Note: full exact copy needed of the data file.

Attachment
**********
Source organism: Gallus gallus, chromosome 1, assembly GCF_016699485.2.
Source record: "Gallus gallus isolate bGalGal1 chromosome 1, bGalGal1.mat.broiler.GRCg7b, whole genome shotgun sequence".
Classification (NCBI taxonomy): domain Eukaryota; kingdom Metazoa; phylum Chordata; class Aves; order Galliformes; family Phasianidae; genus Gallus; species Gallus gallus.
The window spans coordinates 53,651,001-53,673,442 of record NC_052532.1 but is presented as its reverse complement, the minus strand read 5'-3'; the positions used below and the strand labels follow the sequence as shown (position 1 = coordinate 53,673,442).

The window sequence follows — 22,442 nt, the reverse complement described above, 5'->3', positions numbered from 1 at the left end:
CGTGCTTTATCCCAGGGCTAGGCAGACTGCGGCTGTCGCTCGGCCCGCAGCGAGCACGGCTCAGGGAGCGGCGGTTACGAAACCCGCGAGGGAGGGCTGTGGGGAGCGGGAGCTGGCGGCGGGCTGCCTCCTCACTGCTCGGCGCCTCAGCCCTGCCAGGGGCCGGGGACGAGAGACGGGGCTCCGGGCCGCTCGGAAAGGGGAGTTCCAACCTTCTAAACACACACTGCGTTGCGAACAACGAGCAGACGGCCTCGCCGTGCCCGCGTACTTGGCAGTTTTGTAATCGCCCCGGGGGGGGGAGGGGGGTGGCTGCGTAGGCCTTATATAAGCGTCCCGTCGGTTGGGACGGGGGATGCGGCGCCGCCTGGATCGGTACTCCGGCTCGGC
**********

Source organism: Gallus gallus, chromosome 1, assembly GCF_016699485.2.
Source record: "Gallus gallus isolate bGalGal1 chromosome 1, bGalGal1.mat.broiler.GRCg7b, whole genome shotgun sequence".
Classification (NCBI taxonomy): domain Eukaryota; kingdom Metazoa; phylum Chordata; class Aves; order Galliformes; family Phasianidae; genus Gallus; species Gallus gallus.
The window spans coordinates 53,651,001-53,673,442 of record NC_052532.1 but is presented as its reverse complement, the minus strand read 5'-3'; the positions used below and the strand labels follow the sequence as shown (position 1 = coordinate 53,673,442).

The window sequence follows — 22,442 nt, the reverse complement described above, 5'->3', positions numbered from 1 at the left end:
CGTGCTTTATCCCAGGGCTAGGCAGACTGCGGCTGTCGCTCGGCCCGCAGCGAGCACGGCTCAGGGAGCGGCGGTTACGAAACCCGCGAGGGAGGGCTGTGGGGAGCGGGAGCTGGCGGCGGGCTGCCTCCTCACTGCTCGGCGCCTCAGCCCTGCCAGGGGCCGGGGACGAGAGACGGGGCTCCGGGCCGCTCGGAAAGGGGAGTTCCAACCTTCTAAACACACACTGCGTTGCGAACAACGAGCAGACGGCCTCGCCGTGCCCGCGTACTTGGCAGTTTTGTAATCGCCCCGGGGGGGGGAGGGGGGTGGCTGCGTAGGCCTTATATAAGCGTCCCGTCGGTTGGGACGGGGGATGCGGCGCCGCCTGGATCGGTACTCCGGCTCGGC